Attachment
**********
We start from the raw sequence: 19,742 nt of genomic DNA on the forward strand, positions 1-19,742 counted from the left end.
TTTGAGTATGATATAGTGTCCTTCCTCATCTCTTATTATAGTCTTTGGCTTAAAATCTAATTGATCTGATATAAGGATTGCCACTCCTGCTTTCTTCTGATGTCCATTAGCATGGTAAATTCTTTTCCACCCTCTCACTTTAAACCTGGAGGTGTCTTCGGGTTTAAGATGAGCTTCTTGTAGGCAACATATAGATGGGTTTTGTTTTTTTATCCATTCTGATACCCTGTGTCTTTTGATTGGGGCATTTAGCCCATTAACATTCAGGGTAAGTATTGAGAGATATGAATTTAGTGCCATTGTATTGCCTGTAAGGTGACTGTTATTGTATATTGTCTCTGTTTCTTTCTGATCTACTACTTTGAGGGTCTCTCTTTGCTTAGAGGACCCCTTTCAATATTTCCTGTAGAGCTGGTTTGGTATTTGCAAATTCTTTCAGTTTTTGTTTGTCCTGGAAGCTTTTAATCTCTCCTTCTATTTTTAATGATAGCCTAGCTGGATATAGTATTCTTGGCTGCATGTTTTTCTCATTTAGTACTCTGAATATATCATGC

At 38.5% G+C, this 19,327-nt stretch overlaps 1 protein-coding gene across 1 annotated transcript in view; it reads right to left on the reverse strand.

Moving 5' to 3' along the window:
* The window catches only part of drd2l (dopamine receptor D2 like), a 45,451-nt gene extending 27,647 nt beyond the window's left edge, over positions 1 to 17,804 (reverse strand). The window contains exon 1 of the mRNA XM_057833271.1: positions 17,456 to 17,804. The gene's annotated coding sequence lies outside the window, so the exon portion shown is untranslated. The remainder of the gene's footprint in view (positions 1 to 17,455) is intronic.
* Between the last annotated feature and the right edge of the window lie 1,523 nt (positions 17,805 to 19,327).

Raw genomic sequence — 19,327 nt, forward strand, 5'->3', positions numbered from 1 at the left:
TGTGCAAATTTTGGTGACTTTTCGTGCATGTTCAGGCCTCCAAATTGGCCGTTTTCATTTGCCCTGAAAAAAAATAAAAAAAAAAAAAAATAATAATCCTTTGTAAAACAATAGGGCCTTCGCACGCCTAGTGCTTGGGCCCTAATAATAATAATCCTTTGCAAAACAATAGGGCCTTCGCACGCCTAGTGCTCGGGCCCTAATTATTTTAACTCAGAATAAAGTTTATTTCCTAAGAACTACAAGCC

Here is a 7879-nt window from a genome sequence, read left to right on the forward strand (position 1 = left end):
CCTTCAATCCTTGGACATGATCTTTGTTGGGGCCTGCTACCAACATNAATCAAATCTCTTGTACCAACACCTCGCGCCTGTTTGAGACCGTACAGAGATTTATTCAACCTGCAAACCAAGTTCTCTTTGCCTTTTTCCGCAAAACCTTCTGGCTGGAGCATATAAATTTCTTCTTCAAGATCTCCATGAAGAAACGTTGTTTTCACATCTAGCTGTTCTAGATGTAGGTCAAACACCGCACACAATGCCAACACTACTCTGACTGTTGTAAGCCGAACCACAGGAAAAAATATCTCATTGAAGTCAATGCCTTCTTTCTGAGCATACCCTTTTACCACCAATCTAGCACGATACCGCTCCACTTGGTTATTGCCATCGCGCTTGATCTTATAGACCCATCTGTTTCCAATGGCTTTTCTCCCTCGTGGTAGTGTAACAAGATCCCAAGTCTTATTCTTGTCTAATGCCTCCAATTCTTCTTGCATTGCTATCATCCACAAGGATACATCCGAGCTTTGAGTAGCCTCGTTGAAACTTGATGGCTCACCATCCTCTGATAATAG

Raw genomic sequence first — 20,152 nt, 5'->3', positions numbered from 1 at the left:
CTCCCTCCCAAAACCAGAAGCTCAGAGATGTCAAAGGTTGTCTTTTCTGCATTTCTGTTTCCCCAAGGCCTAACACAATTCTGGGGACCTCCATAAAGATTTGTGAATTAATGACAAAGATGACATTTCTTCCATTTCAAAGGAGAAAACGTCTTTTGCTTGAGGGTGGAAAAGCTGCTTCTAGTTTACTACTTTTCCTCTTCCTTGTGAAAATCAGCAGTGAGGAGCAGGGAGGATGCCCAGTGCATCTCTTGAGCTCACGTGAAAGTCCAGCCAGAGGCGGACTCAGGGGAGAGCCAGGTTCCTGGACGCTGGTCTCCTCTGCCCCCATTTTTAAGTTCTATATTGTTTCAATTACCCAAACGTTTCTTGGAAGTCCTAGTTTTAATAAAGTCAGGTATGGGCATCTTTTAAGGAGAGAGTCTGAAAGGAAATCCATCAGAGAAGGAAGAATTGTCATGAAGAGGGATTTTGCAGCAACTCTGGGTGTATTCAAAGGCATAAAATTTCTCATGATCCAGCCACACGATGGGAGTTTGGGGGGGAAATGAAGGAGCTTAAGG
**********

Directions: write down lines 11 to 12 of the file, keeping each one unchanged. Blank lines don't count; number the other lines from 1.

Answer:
Raw genomic sequence first — 20,152 nt, 5'->3', positions numbered from 1 at the left:
CTCCCTCCCAAAACCAGAAGCTCAGAGATGTCAAAGGTTGTCTTTTCTGCATTTCTGTTTCCCCAAGGCCTAACACAATTCTGGGGACCTCCATAAAGATTTGTGAATTAATGACAAAGATGACATTTCTTCCATTTCAAAGGAGAAAACGTCTTTTGCTTGAGGGTGGAAAAGCTGCTTCTAGTTTACTACTTTTCCTCTTCCTTGTGAAAATCAGCAGTGAGGAGCAGGGAGGATGCCCAGTGCATCTCTTGAGCTCACGTGAAAGTCCAGCCAGAGGCGGACTCAGGGGAGAGCCAGGTTCCTGGACGCTGGTCTCCTCTGCCCCCATTTTTAAGTTCTATATTGTTTCAATTACCCAAACGTTTCTTGGAAGTCCTAGTTTTAATAAAGTCAGGTATGGGCATCTTTTAAGGAGAGAGTCTGAAAGGAAATCCATCAGAGAAGGAAGAATTGTCATGAAGAGGGATTTTGCAGCAACTCTGGGTGTATTCAAAGGCATAAAATTTCTCATGATCCAGCCACACGATGGGAGTTTGGGGGGGAAATGAAGGAGCTTAAGG